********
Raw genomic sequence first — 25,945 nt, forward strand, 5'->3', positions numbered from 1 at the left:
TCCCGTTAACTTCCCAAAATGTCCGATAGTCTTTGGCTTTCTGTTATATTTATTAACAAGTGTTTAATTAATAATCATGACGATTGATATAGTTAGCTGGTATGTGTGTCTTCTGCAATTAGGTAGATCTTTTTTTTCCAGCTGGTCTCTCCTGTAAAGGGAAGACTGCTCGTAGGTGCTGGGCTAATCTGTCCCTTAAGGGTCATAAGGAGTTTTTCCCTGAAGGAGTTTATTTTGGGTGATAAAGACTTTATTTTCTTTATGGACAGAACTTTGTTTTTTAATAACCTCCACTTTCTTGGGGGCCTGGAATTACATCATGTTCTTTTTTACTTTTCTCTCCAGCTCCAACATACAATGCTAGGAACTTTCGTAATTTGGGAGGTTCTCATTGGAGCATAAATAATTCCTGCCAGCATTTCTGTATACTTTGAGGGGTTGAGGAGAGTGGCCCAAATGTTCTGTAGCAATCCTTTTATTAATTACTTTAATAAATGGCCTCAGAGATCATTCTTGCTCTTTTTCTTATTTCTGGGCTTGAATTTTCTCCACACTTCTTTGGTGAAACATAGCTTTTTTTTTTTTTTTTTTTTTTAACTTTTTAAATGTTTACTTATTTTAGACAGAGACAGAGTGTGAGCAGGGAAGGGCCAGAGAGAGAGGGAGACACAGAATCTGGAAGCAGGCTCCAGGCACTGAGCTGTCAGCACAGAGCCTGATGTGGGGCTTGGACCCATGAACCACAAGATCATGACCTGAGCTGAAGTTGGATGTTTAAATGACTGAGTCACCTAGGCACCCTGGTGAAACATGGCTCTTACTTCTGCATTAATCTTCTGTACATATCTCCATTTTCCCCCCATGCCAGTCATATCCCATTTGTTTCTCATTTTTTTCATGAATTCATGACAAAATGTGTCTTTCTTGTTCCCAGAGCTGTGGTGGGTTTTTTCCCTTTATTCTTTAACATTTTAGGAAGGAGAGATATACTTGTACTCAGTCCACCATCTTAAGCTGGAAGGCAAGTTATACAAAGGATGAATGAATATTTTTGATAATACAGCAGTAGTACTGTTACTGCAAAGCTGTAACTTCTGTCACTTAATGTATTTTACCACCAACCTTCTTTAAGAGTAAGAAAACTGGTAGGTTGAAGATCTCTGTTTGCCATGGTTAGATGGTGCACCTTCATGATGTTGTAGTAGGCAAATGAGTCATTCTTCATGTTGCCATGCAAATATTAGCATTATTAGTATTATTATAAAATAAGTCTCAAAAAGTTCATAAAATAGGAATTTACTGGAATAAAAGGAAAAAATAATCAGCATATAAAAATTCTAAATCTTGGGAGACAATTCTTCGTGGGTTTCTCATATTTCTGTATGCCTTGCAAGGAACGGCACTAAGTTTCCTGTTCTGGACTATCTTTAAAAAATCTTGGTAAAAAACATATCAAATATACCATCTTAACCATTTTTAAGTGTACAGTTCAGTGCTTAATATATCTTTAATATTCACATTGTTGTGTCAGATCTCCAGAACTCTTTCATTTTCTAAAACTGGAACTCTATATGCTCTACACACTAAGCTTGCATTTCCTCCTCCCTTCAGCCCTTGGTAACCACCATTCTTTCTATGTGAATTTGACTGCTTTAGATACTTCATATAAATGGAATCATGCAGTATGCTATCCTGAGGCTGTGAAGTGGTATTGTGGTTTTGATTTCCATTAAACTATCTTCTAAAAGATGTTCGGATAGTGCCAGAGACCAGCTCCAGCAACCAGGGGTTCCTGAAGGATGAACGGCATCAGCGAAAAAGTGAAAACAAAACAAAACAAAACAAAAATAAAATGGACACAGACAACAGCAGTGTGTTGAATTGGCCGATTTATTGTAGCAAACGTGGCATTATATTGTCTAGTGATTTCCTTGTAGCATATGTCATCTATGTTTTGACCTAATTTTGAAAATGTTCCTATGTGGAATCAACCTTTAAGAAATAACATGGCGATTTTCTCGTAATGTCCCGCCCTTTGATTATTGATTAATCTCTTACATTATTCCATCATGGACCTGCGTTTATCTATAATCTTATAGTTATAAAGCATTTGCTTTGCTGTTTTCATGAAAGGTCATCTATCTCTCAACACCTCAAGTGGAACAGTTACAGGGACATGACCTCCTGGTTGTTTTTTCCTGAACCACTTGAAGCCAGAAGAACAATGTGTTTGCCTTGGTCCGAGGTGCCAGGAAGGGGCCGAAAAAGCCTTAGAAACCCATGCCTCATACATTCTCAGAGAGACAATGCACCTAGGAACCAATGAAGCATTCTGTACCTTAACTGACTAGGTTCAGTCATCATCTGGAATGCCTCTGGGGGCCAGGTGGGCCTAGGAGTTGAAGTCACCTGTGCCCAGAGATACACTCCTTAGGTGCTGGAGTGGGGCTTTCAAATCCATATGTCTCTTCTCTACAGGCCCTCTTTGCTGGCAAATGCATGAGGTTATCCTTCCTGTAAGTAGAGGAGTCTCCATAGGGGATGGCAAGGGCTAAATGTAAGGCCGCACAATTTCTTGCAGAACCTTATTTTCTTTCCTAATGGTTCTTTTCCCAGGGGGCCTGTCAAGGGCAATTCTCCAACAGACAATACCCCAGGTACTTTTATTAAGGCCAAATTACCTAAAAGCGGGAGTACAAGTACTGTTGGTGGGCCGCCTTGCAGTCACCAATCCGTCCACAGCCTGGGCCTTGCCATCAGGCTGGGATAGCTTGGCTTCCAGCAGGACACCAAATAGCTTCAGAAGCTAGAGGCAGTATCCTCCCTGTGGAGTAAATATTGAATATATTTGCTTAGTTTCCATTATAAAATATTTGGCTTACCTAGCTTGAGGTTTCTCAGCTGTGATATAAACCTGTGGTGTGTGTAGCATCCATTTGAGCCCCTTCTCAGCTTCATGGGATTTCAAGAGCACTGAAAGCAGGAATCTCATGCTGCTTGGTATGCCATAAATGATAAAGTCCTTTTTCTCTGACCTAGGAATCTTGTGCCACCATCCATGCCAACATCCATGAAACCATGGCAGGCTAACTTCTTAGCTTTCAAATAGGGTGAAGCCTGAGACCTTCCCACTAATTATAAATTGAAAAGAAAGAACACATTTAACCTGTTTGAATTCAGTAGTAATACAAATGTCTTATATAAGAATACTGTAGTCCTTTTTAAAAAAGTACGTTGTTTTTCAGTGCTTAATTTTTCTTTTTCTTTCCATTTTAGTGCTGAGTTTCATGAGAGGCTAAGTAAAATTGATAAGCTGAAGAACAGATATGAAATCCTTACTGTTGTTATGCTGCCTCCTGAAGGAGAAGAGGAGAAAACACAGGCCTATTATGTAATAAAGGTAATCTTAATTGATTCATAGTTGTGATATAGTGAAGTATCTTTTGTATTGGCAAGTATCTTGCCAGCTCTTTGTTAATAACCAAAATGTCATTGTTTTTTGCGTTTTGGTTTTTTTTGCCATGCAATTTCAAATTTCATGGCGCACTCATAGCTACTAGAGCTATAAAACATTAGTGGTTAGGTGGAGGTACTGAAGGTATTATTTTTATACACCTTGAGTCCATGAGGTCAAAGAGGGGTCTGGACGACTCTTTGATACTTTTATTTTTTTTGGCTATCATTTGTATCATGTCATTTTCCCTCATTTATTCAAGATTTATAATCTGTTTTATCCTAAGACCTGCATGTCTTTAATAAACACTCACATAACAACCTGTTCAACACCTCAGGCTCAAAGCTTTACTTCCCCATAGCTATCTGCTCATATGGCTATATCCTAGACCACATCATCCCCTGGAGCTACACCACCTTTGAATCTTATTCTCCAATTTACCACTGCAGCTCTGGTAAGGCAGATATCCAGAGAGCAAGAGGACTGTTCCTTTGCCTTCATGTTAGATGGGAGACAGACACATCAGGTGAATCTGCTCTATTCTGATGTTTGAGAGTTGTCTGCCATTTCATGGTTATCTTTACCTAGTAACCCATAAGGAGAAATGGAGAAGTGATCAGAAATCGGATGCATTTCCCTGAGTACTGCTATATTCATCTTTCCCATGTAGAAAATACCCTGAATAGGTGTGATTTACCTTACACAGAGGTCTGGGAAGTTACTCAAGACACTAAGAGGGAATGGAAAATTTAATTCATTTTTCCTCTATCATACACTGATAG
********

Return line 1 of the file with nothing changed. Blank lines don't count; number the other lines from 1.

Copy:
Raw genomic sequence first — 25,945 nt, forward strand, 5'->3', positions numbered from 1 at the left: